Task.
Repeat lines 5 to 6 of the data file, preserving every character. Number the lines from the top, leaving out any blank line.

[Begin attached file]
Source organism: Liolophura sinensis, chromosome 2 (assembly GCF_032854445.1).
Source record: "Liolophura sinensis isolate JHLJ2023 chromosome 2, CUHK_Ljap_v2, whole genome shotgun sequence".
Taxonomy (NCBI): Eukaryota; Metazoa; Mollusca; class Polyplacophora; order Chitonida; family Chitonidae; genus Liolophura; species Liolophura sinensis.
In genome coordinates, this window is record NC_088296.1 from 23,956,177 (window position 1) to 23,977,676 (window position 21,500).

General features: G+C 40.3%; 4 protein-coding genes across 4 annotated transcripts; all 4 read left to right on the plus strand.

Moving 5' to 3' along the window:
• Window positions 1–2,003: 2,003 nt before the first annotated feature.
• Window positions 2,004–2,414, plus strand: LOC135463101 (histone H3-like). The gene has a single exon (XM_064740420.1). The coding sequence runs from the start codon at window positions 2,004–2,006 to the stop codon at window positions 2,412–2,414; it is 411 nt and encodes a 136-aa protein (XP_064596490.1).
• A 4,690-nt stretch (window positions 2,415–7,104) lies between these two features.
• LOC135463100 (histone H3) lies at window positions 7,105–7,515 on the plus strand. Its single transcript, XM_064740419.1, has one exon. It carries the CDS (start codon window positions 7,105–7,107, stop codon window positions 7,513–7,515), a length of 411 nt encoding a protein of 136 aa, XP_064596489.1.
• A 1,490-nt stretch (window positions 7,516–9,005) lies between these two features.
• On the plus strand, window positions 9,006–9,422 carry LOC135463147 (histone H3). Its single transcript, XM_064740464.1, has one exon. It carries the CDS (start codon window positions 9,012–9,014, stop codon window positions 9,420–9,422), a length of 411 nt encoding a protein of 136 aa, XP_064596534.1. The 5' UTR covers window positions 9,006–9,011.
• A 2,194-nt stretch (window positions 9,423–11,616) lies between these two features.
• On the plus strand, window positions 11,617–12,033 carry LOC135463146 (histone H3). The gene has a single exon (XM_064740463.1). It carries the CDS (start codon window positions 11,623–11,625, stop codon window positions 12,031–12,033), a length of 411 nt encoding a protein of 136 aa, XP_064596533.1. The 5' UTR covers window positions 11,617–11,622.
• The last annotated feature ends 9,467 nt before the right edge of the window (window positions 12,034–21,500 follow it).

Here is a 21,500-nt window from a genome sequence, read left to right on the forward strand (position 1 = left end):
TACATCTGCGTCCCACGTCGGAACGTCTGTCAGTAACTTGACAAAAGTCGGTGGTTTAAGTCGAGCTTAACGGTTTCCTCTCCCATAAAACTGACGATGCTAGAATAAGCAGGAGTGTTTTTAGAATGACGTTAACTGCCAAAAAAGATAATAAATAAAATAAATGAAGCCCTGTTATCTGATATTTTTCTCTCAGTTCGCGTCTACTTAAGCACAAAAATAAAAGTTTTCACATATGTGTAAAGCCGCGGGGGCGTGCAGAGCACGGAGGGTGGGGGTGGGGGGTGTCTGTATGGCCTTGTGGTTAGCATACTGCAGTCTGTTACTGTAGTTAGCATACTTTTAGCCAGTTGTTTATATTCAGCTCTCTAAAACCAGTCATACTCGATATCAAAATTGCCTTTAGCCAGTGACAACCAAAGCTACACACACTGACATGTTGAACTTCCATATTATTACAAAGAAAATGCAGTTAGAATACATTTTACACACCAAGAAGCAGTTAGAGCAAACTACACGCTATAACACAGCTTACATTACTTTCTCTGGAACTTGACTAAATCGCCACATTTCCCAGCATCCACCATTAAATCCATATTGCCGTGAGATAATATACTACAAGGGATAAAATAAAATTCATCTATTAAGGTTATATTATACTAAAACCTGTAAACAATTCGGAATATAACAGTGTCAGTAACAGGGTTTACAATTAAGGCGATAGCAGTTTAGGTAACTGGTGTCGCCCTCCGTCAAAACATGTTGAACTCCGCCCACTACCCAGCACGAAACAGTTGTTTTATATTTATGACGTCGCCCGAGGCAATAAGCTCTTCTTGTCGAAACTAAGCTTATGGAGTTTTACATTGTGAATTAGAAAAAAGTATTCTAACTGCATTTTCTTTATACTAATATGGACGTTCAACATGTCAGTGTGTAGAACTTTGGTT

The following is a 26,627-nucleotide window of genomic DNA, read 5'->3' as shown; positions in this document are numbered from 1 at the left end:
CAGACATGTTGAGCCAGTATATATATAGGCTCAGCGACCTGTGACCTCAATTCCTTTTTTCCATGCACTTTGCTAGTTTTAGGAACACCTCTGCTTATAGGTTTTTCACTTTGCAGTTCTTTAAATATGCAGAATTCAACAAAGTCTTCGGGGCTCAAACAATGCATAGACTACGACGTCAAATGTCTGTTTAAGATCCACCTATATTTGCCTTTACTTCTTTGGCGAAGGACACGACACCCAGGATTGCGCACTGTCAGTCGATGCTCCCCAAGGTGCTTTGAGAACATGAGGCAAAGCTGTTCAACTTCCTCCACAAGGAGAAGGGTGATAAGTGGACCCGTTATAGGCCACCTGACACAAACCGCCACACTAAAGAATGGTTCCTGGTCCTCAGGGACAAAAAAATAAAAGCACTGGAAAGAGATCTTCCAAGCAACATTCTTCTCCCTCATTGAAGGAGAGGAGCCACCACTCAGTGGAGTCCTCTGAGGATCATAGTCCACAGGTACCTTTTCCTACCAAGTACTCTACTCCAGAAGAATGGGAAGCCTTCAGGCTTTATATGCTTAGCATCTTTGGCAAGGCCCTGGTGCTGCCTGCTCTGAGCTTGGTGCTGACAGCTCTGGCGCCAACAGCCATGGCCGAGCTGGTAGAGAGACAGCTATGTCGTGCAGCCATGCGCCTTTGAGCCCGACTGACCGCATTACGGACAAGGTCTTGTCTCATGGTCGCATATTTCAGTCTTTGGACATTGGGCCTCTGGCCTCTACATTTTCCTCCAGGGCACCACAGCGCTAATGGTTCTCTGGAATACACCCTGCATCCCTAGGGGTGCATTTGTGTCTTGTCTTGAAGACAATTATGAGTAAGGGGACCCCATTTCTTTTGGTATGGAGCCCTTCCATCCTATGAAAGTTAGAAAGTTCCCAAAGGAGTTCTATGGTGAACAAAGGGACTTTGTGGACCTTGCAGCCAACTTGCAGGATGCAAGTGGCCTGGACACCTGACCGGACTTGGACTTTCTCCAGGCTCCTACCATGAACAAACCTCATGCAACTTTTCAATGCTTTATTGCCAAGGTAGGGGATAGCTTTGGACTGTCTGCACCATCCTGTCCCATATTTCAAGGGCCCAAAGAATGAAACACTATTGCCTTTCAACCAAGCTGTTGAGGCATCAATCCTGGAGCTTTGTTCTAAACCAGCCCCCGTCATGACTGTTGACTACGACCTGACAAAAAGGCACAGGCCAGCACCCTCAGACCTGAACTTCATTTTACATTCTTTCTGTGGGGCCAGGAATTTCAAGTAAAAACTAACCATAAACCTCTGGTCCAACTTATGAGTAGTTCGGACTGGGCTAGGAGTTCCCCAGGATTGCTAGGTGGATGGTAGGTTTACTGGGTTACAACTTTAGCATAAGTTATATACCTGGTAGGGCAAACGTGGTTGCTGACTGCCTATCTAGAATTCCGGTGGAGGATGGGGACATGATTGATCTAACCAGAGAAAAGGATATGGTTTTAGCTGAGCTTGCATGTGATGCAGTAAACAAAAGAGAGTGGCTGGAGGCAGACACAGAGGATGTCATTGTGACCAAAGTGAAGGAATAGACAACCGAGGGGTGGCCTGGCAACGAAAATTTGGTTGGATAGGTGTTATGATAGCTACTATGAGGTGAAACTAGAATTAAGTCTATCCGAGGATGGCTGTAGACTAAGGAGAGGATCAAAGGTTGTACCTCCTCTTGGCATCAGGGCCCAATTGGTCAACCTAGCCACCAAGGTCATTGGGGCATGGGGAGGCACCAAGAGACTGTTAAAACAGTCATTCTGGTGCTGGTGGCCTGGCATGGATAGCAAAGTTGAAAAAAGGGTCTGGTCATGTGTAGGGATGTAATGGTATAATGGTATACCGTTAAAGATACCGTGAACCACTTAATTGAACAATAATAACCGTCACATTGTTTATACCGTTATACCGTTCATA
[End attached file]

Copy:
General features: G+C 40.3%; 4 protein-coding genes across 4 annotated transcripts; all 4 read left to right on the plus strand.

Moving 5' to 3' along the window: